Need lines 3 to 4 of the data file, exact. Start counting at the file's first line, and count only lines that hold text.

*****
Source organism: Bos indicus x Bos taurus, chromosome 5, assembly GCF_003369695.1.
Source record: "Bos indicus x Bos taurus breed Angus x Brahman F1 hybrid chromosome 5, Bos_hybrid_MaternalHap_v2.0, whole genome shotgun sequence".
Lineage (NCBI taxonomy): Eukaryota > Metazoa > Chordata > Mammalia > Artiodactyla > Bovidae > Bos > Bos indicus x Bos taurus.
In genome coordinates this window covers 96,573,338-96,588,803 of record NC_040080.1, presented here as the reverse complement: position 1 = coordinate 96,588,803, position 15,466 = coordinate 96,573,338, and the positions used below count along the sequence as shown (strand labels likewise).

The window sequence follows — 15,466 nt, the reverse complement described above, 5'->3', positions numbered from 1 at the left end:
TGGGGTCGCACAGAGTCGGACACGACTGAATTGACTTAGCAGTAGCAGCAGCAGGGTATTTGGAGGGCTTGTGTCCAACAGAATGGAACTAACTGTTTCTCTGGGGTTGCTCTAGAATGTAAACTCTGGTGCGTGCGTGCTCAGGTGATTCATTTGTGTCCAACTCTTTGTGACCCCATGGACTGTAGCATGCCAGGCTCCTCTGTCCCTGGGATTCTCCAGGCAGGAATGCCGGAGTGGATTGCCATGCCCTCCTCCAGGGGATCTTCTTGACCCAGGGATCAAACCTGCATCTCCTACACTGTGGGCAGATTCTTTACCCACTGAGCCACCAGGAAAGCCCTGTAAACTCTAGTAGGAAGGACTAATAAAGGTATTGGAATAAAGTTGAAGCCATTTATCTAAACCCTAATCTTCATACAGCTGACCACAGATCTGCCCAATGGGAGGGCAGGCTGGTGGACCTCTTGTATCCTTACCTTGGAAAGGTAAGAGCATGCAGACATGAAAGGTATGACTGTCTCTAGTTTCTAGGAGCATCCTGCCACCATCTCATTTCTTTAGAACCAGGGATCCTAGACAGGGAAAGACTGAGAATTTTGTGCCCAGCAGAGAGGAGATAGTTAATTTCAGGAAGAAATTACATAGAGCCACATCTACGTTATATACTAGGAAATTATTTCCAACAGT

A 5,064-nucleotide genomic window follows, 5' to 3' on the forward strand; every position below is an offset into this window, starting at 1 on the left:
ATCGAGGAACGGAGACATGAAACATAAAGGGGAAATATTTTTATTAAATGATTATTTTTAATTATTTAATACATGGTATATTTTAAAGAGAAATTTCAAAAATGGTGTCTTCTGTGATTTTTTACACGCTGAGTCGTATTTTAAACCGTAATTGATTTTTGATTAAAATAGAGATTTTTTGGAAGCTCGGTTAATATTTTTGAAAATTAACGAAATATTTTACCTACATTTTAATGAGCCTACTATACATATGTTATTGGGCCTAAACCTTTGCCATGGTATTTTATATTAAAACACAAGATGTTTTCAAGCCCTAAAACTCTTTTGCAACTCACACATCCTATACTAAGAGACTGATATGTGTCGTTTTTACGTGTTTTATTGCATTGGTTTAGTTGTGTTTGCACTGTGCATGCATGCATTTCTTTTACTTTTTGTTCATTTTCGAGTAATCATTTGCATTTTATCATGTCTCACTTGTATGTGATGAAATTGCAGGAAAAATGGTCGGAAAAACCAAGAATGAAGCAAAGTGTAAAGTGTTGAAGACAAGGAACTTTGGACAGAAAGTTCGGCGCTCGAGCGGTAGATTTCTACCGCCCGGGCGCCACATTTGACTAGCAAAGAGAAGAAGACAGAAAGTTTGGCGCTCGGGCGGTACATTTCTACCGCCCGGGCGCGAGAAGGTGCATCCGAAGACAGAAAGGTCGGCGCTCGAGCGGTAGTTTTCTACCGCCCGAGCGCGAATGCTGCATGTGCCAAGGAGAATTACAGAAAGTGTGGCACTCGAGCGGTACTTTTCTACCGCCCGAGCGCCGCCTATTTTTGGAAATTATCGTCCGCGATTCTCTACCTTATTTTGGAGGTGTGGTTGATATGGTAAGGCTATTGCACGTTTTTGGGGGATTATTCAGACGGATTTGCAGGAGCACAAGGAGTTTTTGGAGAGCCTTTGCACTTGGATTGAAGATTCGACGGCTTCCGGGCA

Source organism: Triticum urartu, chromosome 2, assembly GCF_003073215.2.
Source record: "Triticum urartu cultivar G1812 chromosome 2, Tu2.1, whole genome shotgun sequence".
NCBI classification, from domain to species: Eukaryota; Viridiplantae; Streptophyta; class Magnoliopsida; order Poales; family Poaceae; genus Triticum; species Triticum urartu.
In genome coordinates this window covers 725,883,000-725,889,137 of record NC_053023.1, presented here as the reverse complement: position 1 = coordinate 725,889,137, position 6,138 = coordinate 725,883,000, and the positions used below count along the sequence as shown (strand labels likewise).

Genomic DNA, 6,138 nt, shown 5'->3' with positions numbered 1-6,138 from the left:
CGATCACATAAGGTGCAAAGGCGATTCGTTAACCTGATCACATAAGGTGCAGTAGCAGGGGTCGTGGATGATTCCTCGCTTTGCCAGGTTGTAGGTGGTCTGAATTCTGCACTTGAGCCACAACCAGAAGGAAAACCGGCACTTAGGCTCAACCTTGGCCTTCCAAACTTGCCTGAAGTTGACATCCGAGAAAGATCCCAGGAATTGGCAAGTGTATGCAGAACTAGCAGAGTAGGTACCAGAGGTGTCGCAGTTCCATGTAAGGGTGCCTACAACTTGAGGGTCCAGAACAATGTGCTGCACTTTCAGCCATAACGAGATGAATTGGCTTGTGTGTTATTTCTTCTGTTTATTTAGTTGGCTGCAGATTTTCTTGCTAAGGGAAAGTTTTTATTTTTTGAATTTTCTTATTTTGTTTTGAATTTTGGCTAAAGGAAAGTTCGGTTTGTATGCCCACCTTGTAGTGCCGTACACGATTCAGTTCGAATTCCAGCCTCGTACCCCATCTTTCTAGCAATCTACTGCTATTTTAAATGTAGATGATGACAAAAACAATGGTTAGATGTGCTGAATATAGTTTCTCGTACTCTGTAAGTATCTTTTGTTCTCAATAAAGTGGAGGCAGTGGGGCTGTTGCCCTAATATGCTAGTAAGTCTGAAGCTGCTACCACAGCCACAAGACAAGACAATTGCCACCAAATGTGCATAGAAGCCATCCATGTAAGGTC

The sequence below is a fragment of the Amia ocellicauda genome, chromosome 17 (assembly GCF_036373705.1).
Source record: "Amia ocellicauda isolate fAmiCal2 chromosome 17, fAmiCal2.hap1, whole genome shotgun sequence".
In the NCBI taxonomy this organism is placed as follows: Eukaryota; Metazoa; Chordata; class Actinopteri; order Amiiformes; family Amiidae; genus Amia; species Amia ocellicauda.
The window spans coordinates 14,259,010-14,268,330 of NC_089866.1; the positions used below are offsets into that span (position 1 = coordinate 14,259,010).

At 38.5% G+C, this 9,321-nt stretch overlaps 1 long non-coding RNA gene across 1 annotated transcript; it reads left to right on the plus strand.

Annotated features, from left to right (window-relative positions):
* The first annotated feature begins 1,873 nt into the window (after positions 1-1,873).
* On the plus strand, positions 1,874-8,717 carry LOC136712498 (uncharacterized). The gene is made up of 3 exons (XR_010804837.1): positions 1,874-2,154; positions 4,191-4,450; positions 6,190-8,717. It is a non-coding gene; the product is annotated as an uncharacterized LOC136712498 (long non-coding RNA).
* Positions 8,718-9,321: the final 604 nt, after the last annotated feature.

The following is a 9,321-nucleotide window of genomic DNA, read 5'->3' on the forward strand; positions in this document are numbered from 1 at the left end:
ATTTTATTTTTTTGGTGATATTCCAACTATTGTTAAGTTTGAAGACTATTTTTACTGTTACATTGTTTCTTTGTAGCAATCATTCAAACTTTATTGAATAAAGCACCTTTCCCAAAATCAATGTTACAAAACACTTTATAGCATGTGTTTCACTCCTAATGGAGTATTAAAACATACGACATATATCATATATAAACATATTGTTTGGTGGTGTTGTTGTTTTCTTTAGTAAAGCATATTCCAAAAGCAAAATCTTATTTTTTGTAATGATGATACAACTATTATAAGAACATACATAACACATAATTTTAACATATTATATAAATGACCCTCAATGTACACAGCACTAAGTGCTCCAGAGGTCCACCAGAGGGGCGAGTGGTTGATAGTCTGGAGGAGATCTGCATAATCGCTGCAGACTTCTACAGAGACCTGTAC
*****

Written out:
Lineage (NCBI taxonomy): Eukaryota > Metazoa > Chordata > Mammalia > Artiodactyla > Bovidae > Bos > Bos indicus x Bos taurus.
In genome coordinates this window covers 96,573,338-96,588,803 of record NC_040080.1, presented here as the reverse complement: position 1 = coordinate 96,588,803, position 15,466 = coordinate 96,573,338, and the positions used below count along the sequence as shown (strand labels likewise).